Consultant who won appeal against manslaughter conviction cleared of misconduct
David Sellu was jailed in November 2013 over the death of James Hughes but following his release 15 months later his conviction was overturned.
A consultant who successfully appealed against a conviction of gross negligence manslaughter of a patient has been cleared by a medical tribunal of misconduct allegations.
David Sellu, 70, was jailed in November 2013 for two-and-a-half years over the death of father-of-six James Hughes but following his release 15 months later his conviction was overturned.
The General Medical Council (GMC) later brought disciplinary matters against him and claimed that he allowed vital time to “slip by” between diagnosis and surgery on Mr Hughes.
The criticism here is not that Mr Sellu got the diagnosis wrong on February 11. Nor did he do anything wrong with the surgery itself, but it is the timescale in between, and the actions and inactions within that period Paul Williams, for the GMC
Mr Sellu was accused by the GMC of failing to provide good clinical care in his treatment of Mr Hughes in February 2010, although it was not their case that his actions led to the death.
Retired builder Mr Hughes, 66, from Northern Ireland, underwent knee replacement a week earlier but developed abdominal pain and was transferred to the care of Mr Sellu at Clement Churchill private hospital in Harrow, north London.
Opening the case last month, Paul Williams, for the GMC, told the Medical Practitioners Tribunal Service (MPTS) hearing: “The criticism here is not that Mr Sellu got the diagnosis wrong on February 11.
“Nor did he do anything wrong with the surgery itself, but it is the timescale in between, and the actions and inactions within that period.”
However, the tribunal sitting in Manchester disagreed and ruled that Mr Sellu did not have a duty to perform surgery on February 11 when it was first suspected that Mr Hughes was suffering from a perforated bowel and he instead requested a CT scan.
The tribunal added it was satisfied that when he received the results of the CT scan the next day he made proactive steps to make immediate arrangements to perform urgent surgery.
It also found there was no evidence that Mr Hughes showed significant signs of deterioration over the afternoon of February 12 before Mr Sellu eventually operated on him that evening and into the early hours of the next day.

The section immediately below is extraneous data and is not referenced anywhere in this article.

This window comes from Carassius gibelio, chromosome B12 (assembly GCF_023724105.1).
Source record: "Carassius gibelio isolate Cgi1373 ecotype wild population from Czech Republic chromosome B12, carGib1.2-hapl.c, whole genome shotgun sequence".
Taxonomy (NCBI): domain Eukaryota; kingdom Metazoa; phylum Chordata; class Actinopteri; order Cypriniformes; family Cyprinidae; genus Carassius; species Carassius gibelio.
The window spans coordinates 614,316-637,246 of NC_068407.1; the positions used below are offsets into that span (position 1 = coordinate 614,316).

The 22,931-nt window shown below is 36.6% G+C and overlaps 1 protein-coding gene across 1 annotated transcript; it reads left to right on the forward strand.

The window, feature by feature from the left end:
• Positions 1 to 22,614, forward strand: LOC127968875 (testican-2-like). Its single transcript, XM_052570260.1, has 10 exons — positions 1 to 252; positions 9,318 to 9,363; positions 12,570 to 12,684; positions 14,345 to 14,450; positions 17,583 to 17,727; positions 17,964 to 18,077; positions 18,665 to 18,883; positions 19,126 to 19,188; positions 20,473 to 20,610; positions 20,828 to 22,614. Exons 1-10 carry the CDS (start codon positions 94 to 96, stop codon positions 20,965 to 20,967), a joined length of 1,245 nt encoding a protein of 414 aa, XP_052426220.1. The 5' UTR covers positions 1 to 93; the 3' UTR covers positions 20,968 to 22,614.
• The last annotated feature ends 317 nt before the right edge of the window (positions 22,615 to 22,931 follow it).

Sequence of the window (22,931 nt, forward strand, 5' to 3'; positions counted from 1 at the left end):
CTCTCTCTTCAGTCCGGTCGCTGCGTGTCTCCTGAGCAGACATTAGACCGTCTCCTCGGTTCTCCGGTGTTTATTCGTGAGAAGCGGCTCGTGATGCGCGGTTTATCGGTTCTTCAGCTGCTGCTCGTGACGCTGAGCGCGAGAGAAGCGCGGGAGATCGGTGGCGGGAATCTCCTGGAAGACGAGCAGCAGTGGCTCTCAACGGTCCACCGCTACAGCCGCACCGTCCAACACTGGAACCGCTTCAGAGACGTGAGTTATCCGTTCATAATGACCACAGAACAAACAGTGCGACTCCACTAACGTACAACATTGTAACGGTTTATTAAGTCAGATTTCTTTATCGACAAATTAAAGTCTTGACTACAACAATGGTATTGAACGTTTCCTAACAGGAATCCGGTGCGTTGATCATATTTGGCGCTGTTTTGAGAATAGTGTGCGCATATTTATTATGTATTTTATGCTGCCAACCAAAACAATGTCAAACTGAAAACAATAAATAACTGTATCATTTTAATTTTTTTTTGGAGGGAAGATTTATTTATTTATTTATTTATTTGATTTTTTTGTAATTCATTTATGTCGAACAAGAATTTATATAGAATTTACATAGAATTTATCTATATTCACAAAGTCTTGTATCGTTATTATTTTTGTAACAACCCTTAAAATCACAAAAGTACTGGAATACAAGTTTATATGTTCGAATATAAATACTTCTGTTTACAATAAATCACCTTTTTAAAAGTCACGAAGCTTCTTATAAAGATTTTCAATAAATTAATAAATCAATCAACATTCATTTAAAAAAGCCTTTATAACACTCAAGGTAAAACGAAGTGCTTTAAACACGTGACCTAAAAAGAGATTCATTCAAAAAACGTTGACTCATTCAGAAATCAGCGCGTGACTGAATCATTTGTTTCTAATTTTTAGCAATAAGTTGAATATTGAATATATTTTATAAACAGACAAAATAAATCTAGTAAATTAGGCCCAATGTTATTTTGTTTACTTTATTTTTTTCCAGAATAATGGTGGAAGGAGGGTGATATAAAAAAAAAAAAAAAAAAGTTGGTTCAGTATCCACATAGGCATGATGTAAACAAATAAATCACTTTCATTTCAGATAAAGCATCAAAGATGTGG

On February 14 Mr Hughes died following the surgery.
In November 2016, three Court of Appeal judges quashed Mr Sellu’s conviction on the ground of directions given to the jury by the trial judge on the issue of gross negligence manslaughter.
The Crown Prosecution Service stated it was not in the public interest to seek a retrial.
Following Tuesday’s findings by the MPTS, the GMC stated: “Although Dr Sellu’s criminal conviction was overturned on appeal there remained a very serious allegation that he failed to provide good clinical care to his patient, Mr Hughes, who sadly died while in hospital in 2010.
“As there remained a significant dispute about the facts it could only be resolved by referring the case to the Medical Practitioners Tribunal Service.
“The Tribunal, after hearing from all of the witnesses and experts, has resolved the dispute of facts, in the doctor’s favour.”
Dr Rob Hendry, medical director at the Medical Protection Society, said: “The MPTS Tribunal’s conclusion that none of the GMC’s allegations against David Sellu are proved will be very welcome news for him and his family.
“We are pleased to have helped Mr Sellu quash his manslaughter conviction in November 2016, clear his name, and continue his career in medicine. But we know this is also a matter of principle for the wider profession.
“The MPTS Tribunal heard all of the evidence in this case and tested it rigorously. As we have said before, they are best placed to weigh up all of the factors affecting a doctor’s fitness to practise.
“By contrast, a criminal court is rarely the best place to hold a doctor to account for what has happened in a complex clinical environment. There has never been a more important time to debate this issue, and we will be calling on the Government review led by Professor Sir Norman Williams to address it.”